File Manager is blandly named, but it’s actually quite good. It’s a newer file manager app that gives you one of the best sets of features without adding too much bloat. You’ll get basic file management features along with cloud storage features, NAS support, and more. You can even browse your installed apps, music, and video with this and the player isn’t half bad. Perhaps the best part is that the app is free with no in-app purchases and (at the time of this writing) no advertising. It’s right up there despite being less popular than others.
FX File Explorer is a newer file manager comparatively speaking. It has all of the usual features. That includes various functions for your media and files, multi-window support, support for network storage like FTP, and even support for encrypted archived files. That’s a lot to take in, but FX Explorer basically does it all. You even get a text editor and its archive support works with less popular stuff like GZip, Bzip2, and 7zip. Best of all, it has no ads and it doesn’t track your devices. It’s a good choice for those switching away from ES File Explorer especially.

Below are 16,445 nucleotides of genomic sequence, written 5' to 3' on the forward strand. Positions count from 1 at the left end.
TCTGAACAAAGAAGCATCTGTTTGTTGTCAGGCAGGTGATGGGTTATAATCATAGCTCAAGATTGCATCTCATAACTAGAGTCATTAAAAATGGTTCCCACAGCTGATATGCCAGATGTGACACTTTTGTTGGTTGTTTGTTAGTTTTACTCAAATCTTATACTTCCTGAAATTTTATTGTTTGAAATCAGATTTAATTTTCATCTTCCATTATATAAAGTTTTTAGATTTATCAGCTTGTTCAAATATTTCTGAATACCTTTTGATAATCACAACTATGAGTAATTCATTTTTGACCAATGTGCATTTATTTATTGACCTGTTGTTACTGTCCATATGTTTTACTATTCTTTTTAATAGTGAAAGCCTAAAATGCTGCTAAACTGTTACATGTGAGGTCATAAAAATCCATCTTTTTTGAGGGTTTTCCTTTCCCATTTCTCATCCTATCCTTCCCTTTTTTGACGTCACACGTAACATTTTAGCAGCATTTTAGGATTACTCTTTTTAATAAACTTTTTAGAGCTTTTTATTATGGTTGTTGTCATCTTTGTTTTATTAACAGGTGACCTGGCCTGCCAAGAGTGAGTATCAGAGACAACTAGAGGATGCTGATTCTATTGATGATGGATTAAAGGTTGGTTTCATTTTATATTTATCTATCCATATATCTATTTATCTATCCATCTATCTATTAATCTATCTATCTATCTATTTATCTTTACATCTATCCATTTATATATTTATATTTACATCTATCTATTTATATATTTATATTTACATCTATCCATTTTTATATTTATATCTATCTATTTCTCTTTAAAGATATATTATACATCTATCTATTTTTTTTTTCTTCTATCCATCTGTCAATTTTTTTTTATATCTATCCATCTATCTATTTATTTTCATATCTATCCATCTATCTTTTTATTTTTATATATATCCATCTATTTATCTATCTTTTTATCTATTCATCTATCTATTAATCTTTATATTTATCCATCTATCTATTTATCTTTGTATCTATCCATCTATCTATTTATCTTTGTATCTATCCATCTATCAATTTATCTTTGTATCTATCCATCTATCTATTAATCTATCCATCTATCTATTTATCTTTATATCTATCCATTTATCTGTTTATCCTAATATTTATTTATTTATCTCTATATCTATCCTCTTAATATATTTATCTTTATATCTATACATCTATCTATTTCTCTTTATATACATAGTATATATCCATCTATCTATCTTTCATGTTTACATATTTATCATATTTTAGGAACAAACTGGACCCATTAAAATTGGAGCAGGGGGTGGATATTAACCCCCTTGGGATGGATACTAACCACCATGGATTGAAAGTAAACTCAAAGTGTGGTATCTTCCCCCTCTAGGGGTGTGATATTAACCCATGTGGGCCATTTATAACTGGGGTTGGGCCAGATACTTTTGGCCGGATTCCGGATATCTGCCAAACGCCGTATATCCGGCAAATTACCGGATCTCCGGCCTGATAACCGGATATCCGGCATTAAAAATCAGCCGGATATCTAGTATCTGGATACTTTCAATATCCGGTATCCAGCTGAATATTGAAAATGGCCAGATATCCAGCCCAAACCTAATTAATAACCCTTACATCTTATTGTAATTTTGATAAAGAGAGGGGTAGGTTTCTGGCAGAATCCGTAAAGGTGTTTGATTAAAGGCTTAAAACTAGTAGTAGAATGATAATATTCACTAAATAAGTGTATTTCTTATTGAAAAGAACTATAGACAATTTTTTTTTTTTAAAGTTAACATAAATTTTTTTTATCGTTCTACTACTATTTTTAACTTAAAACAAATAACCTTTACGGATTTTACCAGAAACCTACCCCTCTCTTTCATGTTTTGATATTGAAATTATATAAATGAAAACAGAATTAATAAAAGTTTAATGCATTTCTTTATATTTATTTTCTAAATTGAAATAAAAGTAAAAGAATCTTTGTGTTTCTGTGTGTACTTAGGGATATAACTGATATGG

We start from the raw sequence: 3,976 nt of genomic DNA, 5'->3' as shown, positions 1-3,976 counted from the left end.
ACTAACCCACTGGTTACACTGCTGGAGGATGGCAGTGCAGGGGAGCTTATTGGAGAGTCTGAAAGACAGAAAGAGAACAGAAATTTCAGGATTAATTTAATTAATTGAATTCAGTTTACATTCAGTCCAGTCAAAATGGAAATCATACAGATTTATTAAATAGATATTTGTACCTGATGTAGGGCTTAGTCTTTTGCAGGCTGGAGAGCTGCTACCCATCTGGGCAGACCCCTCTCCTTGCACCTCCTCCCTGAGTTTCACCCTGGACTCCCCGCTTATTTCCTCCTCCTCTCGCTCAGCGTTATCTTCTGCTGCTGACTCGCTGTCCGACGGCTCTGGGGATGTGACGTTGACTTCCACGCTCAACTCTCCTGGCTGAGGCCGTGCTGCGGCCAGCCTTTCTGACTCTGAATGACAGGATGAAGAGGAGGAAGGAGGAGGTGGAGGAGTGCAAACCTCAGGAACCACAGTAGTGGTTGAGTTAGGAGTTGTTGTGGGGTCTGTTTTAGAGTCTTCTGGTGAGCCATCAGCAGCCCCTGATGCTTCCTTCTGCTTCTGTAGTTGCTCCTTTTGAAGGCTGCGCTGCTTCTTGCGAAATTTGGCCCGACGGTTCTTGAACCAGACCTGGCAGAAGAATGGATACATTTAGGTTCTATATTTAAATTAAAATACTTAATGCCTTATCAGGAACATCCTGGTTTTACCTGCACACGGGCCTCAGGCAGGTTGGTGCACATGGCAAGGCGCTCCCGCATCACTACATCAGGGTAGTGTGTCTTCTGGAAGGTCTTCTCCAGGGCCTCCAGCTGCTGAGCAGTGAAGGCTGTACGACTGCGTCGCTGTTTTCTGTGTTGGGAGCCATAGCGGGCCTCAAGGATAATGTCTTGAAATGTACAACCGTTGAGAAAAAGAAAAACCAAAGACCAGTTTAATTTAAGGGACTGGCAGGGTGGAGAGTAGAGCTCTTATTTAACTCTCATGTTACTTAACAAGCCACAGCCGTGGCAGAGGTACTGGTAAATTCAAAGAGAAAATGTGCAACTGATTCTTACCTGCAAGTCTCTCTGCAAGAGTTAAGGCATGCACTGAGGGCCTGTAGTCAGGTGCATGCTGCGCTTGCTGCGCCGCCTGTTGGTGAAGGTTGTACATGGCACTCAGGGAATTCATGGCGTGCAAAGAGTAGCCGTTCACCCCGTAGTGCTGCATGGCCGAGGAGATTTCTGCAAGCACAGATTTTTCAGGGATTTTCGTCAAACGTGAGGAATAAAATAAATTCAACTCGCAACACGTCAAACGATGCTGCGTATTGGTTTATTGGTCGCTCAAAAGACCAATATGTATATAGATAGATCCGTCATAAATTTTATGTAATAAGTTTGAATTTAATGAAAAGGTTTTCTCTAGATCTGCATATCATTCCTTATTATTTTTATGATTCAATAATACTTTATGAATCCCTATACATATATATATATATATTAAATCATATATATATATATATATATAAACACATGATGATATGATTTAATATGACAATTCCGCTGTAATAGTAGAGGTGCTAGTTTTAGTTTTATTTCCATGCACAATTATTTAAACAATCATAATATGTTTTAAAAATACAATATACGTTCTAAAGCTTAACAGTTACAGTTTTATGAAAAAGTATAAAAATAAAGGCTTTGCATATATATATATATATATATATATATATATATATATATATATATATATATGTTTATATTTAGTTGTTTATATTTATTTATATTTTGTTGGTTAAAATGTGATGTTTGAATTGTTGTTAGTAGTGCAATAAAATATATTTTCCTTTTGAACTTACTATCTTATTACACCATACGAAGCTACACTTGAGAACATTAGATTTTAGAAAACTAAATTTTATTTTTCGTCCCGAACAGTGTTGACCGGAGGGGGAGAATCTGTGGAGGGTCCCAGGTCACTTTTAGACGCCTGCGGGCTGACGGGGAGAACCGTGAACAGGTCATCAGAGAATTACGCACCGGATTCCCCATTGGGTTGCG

MK Explorer is another newer file manager option. It’s a simple option that doesn’t have a whole lot of flair. That is extremely preferable if you really just want something simple. It features a Material Design interface, the basic file management features (copy, paste, delete, SD Card support for Lollipop 5.0+), and root access. There is also support for 20 languages and it has a built-in text editor, gallery, and music player. This one is a bit older. Its last update was in 2016. We only recommend this one for devices running older versions of Android, like Lollipop or Marshmallow.